Bye Bye Abu Qatada, Secret Trials Are Here & A Legal Aid U-Turn – The Human Rights Roundup

7 July 2013 by

Human rights roundup (Abu Q)Welcome back to the UK Human Rights Roundup, your regular Wimbledon Tennis Championship of human rights news and views. The full list of links can be found here. You can also find our table of human rights cases here and previous roundups here. Links compiled by Adam Wagner, post by Sarina Kidd.

This week, Chris Grayling made a concession, the closed material procedure for evidence in civil trials came into effect, and to Theresa May’s delight, Abu Qatada finally left the country.

Legal Aid Concession

Chris Grayling has announced that plans to deprive defendants of the opportunity to choose a solicitor are to be abandoned. The u-turn from the Lord Chancellor may be the result of the overwhelming opposition the legal aid reforms have had from the legal profession; or it may have been a proposal which was always intended to be dropped anyway. We will never know. Whilst this will not affect the scale of cuts, it does at least allow for such a traditional element of criminal trials to be preserved.  Whilst a significant victory, however, Maura McGowan QC points out that many contentious issues remain such as price competitive tendering which, ‘in any form is not a suitable mechanism for allocating legal aid contracts’.

Meanwhile, Obiter J details recent developments on the Justice Committee hearing that occurred on the 3rd July and see the Angela Patrick on UKHRB here.

Closed Material strikes again

Also this week, the closed material procedure for evidence in civil trials has come into effect. Such a move, the Free Movement blog argues ‘violates one of the basic tenets of fair trial and breaks down the constitutional barrier between the executive branch and the judicial’ and therefore challenges the rule of law. The recent case of Bank Mellat v Her Majesty’s Treasury (No.1) (see David Hart QC’s post here is also examined, in which Lord Neuberger noted that the secret material was irrelevant to the event, meaning that the Supreme Court was forced ‘into setting a novel and dangerous precedent simply for the sake of it’. A striking quotation advising Henry Kissinger is also included, which describes how those with security clearances will quickly stop listening to those without.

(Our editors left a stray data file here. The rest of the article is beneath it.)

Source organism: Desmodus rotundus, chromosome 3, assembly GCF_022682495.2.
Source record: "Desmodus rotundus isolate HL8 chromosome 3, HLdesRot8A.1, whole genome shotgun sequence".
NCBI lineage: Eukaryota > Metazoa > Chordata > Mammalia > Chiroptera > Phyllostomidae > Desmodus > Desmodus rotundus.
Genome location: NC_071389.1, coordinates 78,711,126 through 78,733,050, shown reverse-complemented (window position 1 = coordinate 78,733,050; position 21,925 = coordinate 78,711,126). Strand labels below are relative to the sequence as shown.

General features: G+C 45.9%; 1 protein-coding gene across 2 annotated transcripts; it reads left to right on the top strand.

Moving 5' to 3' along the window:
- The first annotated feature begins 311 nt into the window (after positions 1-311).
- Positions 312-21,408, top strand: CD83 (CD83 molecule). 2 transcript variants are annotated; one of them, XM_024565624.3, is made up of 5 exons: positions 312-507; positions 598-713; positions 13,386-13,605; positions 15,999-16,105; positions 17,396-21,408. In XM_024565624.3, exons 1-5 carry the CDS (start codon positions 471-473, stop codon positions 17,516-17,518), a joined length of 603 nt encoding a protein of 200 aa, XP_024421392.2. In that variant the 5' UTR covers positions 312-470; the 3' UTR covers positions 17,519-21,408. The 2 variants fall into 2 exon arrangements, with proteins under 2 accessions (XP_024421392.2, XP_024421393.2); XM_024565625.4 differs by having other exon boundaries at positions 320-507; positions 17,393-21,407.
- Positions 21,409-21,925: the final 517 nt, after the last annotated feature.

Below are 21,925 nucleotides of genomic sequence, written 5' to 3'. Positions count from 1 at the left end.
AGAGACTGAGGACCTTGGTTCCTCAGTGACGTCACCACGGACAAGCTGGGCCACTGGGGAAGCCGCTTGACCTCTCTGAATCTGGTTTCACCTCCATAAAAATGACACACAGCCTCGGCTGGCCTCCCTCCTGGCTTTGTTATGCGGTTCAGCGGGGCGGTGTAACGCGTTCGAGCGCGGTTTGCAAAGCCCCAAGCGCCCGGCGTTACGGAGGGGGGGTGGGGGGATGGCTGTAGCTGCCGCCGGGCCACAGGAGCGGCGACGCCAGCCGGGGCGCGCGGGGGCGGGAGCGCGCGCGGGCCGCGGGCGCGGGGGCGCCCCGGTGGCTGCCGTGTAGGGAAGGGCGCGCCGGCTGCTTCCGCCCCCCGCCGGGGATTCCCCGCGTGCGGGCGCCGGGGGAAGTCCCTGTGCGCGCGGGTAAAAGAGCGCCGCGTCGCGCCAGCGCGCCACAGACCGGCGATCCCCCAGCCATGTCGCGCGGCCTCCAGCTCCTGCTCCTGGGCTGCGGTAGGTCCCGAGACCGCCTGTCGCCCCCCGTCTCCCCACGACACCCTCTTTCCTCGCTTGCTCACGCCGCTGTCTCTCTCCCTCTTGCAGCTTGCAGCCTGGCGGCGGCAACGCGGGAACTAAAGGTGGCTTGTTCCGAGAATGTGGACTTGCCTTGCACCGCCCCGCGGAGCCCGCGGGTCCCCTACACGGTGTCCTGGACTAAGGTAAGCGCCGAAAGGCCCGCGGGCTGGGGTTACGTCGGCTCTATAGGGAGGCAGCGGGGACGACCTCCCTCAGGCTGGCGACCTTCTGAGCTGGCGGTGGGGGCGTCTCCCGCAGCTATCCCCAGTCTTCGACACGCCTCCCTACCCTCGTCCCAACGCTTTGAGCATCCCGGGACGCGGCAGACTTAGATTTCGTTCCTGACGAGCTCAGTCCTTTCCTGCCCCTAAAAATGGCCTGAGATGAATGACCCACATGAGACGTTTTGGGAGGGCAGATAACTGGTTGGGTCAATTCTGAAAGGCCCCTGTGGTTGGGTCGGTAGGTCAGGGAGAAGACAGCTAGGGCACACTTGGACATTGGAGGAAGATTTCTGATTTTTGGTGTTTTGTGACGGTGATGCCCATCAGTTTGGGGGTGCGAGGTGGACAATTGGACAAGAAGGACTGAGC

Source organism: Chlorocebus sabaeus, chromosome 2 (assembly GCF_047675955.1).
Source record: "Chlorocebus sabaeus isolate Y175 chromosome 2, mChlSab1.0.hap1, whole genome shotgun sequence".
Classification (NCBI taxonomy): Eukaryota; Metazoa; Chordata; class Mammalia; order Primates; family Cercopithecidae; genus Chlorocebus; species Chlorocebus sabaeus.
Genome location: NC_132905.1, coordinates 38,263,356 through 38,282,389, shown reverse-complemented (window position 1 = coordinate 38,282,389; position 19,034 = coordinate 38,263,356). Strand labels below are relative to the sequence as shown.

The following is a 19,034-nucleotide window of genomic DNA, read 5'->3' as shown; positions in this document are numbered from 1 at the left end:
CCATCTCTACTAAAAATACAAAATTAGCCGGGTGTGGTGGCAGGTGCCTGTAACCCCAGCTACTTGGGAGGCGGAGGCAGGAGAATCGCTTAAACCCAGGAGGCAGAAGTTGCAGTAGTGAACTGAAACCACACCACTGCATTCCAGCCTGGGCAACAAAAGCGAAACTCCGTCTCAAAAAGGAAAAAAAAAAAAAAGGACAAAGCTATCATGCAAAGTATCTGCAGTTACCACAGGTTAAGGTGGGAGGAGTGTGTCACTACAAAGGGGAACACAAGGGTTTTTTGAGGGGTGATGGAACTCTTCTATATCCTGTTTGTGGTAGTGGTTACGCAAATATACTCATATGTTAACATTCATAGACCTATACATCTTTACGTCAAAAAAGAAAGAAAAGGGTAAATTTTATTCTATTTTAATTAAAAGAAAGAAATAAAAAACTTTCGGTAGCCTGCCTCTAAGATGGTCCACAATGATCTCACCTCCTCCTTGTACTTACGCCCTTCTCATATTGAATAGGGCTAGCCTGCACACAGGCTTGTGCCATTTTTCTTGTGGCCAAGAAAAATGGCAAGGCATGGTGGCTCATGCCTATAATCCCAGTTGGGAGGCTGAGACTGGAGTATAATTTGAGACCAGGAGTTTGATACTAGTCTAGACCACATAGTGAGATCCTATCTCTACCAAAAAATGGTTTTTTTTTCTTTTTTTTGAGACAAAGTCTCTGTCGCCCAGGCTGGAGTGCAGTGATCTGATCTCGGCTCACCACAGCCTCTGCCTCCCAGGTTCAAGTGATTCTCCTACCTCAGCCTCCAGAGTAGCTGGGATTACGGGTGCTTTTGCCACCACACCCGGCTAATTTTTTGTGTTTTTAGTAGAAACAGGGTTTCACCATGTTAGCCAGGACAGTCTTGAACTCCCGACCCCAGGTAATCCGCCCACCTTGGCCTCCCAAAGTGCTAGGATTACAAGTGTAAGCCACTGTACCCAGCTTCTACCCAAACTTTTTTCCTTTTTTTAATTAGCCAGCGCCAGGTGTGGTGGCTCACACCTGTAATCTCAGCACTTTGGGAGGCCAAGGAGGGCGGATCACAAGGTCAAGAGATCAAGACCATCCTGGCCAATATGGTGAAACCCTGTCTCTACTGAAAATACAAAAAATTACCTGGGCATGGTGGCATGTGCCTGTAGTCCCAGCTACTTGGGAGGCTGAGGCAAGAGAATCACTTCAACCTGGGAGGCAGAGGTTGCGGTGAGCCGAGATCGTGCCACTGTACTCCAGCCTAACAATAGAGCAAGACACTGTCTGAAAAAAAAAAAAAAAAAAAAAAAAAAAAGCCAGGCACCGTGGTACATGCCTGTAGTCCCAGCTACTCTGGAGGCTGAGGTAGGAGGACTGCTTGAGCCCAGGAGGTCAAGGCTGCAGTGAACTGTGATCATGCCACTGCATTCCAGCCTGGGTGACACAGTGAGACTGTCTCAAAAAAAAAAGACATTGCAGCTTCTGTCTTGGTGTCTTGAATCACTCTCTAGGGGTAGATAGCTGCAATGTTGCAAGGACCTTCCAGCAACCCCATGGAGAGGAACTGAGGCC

Abu Qatada away

Meanwhile, Abu Qatada has finally been deported to Jordan where he has been charged with terror offences. Theresa May states that she intends to remove the ‘many layers of appeals available to foreign nationals we want to deport’ which will manifest, for example, in the new Immigration Bill and that ‘nothing is off the table’ with regard to Britain’s relationship with the ECHR. Look out for Adam Wagner’s opinion piece in tomorrow’s (Monday’s) The Times.

Bad Journalism and Freedom of Expression

The Sun has been reprimanded for misreporting European human rights. The European Commission complained to the Press Complaints Commission and it was determined that there was a ‘clear failure to take appropriate care over the accuracy of the coverage’. Adam Wagner notes that whilst newspapers should be allowed to express views on human rights, they should not exploit misrepresentation and inaccuracy when doing so.

On another note, the Kennedy litigation later this year will allow the Supreme Court to address the question of freedom of expression. It will mainly look at whether the right of freedom of expression conferred by Article 10 of the ECHR has a bearing on the Freedom of Information Act 2010.

Immigration and Asylum

The High Court has determined that UK spouse immigration rules are not unlawful but are ‘onerous…and unjustified’ (1COR’s Neil Sheldon appeared for the Secretary of State). Under new rules only British citizens or those with refugee status who earn at least £18,000 a year can sponsor their non-European spouse’s visa. This increases to £22,400 for families with a child, and goes up £2,400 with each further child. Such a rule, it has been argued, means that many British people have been kept apart from partners, children and elderly relatives.